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    ABSTRACT: Natural Killer (NK) cells are major effector cells of the innate immunity. The discovery, over two decades ago, of major histocompatibility complex-class I-specific inhibitory NK receptors and subsequently of activating receptors, recognizing ligands expressed by tumor or virus-infected cells, paved the way to our understanding of the mechanisms of selective recognition and killing of tumor cells. Although NK cells can efficiently kill tumor cells of different histotypes in vitro, their activity may be limited in vivo by their inefficient trafficking to tumor lesions and by the inhibition of their function induced by tumor cells themselves and by the tumor microenvironment. On the other hand, the important role of NK cells has been clearly demonstrated in the therapy of high risk leukemias in the haploidentical hematopoietic stem cell (HSC) transplantation setting. NK cells derived from donor HSC kill leukemic cells residual after the conditioning regimen, thus preventing leukemia relapses. In addition, they also kill residual dendritic cells and T lymphocytes, thus preventing both GvH disease and graft rejection.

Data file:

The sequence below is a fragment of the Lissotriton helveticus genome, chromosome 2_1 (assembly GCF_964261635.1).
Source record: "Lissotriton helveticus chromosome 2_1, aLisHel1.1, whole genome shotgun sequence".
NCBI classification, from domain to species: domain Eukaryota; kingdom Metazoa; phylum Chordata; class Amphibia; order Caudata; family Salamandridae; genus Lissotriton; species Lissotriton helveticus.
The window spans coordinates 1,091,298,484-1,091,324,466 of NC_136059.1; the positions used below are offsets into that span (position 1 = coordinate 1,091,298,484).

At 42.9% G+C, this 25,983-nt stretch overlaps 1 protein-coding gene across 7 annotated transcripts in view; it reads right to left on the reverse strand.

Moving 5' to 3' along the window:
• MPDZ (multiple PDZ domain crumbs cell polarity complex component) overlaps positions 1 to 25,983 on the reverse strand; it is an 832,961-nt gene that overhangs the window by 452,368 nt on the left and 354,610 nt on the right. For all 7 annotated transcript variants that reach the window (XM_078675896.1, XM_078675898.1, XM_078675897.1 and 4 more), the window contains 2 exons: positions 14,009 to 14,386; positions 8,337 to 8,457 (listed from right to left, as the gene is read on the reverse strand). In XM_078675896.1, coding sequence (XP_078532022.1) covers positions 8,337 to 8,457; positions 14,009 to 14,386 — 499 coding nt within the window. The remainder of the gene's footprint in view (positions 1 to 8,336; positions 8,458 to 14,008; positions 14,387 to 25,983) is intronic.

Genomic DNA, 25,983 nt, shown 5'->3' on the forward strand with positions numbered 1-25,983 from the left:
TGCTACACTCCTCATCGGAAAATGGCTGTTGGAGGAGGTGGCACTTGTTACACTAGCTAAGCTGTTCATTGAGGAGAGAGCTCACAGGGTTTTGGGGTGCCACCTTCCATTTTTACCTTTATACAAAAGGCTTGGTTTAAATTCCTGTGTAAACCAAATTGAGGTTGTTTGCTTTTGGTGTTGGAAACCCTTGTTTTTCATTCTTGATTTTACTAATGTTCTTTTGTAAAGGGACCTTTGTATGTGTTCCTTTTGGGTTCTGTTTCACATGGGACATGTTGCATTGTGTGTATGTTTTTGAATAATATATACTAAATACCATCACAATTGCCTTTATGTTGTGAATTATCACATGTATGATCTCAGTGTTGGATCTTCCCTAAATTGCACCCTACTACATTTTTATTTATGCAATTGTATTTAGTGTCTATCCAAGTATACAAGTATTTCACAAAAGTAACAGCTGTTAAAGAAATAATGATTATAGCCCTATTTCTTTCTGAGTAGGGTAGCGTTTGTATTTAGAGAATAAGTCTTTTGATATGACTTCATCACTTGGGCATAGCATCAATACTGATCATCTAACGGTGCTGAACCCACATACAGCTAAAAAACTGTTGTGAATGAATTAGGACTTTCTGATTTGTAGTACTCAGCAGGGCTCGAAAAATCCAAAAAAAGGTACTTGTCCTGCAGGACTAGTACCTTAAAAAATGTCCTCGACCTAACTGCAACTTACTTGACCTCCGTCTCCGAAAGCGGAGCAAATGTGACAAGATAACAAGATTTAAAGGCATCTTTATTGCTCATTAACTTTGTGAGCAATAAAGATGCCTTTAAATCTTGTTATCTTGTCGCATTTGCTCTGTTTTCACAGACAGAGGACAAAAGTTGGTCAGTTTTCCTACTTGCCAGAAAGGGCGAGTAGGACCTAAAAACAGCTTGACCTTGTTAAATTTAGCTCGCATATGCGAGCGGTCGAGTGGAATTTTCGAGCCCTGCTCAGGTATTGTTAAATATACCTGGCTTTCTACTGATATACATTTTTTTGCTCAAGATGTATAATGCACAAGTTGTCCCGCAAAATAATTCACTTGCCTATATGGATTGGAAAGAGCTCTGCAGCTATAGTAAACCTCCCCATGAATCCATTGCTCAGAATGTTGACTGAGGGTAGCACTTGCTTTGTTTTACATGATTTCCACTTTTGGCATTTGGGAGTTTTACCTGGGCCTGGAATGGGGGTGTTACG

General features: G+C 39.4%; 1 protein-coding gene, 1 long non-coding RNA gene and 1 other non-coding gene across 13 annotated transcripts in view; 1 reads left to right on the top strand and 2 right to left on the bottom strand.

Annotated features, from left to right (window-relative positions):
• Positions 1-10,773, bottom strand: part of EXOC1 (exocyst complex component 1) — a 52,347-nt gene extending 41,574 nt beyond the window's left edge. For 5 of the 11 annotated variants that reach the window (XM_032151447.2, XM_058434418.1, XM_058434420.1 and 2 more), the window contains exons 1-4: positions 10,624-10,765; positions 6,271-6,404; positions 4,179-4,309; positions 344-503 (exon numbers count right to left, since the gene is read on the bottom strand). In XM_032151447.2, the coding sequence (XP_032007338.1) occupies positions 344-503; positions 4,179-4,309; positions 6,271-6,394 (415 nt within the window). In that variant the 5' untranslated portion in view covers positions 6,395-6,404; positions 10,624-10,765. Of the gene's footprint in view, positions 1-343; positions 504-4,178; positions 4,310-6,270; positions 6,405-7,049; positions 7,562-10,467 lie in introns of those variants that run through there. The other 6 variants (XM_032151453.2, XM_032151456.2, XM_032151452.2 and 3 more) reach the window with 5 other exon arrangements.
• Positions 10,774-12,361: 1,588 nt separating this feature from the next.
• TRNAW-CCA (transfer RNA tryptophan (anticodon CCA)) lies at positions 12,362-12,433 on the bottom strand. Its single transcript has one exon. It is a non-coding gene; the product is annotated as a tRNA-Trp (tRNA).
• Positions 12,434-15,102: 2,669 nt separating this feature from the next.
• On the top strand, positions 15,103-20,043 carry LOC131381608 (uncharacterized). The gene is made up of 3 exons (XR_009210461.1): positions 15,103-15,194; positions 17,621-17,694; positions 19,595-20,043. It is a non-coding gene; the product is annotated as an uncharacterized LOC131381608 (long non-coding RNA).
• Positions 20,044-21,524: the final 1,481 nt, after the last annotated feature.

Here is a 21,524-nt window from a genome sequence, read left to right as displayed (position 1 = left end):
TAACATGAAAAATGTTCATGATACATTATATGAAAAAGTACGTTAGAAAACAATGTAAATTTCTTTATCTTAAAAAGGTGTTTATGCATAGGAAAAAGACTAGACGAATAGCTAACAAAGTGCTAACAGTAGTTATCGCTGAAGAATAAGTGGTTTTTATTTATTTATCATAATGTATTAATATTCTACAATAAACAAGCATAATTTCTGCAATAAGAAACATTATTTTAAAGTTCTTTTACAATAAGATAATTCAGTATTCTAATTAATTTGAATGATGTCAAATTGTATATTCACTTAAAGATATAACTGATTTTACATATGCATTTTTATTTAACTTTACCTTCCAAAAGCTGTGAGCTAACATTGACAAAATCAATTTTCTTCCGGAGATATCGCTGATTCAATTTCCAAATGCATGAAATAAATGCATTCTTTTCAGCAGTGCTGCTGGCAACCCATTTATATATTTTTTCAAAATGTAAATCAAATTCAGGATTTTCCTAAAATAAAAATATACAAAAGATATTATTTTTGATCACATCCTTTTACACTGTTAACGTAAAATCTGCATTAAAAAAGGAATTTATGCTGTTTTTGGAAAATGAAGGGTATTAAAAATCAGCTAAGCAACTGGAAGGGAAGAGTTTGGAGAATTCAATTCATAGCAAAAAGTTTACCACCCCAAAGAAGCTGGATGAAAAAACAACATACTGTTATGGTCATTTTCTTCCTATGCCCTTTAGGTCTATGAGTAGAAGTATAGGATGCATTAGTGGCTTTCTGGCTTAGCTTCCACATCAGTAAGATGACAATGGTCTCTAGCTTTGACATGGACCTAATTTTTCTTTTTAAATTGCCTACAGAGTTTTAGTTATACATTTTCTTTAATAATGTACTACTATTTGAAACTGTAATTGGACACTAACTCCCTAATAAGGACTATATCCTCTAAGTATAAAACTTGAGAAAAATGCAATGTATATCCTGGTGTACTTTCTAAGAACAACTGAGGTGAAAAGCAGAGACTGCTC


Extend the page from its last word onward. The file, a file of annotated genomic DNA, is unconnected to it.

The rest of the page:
Frontiers in Immunology 03/2014; 5:87. DOI:10.3389/fimmu.2014.00087
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    • "Similarly, the downregulation of MHC class I-related chain A (MICA) expression impedes the detection of tumor cells by innate cytotoxic effector cells through the engagement of the NKG2D-activating receptor [48,49]. Additionally, ovarian tumor cells overexpress molecules that counteract the cytotoxic activities of immune cells: CA125 binds the NK-cell inhibitory receptor (KIR) siglec-9, thereby protecting themselves from NK-mediated lysis [50,51]; the macrophage migration inhibitory factor (MIF) downregulates NKG2D-activating receptor expression on NK-cells [52]. Furthermore, engagement of programmed death-1 (PD-1) on CD8+ T-cells by programmed death-1 ligand-1 (PD-L1) expressed by ovarian tumor cells impairs the effector functions of these lymphocytes [24,53]. "